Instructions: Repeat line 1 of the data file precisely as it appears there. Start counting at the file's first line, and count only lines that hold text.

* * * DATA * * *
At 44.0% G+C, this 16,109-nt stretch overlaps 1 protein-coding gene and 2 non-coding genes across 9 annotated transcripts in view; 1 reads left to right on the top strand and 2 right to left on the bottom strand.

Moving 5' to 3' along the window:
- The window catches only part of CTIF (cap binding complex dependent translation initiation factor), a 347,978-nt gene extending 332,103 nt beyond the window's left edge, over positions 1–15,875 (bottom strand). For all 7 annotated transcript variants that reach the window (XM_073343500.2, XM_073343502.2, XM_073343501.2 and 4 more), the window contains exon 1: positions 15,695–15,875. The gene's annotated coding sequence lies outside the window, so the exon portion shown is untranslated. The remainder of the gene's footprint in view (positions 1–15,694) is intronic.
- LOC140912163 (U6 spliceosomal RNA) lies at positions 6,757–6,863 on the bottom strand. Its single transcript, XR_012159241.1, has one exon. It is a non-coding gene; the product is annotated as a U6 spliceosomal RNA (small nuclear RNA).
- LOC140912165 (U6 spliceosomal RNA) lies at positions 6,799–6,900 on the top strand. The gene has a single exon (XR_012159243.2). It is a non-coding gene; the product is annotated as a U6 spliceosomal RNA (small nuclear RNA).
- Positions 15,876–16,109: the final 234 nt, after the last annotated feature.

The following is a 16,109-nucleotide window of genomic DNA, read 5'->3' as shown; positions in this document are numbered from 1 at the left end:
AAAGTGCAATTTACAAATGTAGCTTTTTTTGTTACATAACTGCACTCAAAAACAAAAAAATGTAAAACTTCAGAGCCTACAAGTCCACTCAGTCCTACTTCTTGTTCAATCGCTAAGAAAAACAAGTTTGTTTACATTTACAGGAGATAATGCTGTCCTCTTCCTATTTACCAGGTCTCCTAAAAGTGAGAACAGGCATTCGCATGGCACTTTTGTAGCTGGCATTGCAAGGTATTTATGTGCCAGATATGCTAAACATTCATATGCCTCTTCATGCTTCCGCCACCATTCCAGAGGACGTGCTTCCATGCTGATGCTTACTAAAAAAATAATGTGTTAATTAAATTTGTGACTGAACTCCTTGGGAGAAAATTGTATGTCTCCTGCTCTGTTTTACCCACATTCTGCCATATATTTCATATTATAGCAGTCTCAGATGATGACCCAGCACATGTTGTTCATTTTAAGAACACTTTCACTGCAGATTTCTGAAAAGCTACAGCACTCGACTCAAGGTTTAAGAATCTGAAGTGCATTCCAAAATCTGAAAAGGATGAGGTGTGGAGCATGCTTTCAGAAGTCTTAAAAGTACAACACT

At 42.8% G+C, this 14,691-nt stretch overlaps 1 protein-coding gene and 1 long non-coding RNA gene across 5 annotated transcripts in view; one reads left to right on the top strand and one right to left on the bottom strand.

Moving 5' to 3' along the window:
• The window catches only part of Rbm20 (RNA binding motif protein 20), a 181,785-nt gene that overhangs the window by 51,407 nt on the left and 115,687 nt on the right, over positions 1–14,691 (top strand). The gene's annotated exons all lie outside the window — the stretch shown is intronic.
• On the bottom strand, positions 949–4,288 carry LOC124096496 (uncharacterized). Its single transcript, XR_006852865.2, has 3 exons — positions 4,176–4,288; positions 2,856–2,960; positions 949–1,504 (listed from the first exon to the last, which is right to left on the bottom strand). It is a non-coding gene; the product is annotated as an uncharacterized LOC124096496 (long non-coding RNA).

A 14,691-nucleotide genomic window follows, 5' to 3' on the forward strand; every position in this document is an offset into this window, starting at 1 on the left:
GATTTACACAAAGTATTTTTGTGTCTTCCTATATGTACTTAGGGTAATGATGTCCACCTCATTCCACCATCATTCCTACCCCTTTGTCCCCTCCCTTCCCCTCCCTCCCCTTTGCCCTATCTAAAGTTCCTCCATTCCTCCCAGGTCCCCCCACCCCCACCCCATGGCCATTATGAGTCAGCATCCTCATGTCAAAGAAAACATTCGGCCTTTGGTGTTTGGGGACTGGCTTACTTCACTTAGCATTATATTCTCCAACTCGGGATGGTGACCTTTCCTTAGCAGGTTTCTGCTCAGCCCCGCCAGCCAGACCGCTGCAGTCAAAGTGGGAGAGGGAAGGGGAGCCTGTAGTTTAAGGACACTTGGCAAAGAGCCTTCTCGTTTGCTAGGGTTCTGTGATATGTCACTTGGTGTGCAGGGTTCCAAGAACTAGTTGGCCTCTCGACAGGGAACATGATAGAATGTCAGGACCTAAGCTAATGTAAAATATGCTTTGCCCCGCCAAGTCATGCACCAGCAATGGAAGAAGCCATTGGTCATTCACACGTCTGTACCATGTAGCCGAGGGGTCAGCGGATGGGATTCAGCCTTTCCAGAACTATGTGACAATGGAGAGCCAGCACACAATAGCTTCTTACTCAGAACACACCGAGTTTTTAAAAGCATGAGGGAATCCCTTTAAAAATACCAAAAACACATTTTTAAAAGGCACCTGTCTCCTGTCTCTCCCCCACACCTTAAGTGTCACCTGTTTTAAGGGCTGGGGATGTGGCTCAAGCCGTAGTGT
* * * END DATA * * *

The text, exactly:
At 44.0% G+C, this 16,109-nt stretch overlaps 1 protein-coding gene and 2 non-coding genes across 9 annotated transcripts in view; 1 reads left to right on the top strand and 2 right to left on the bottom strand.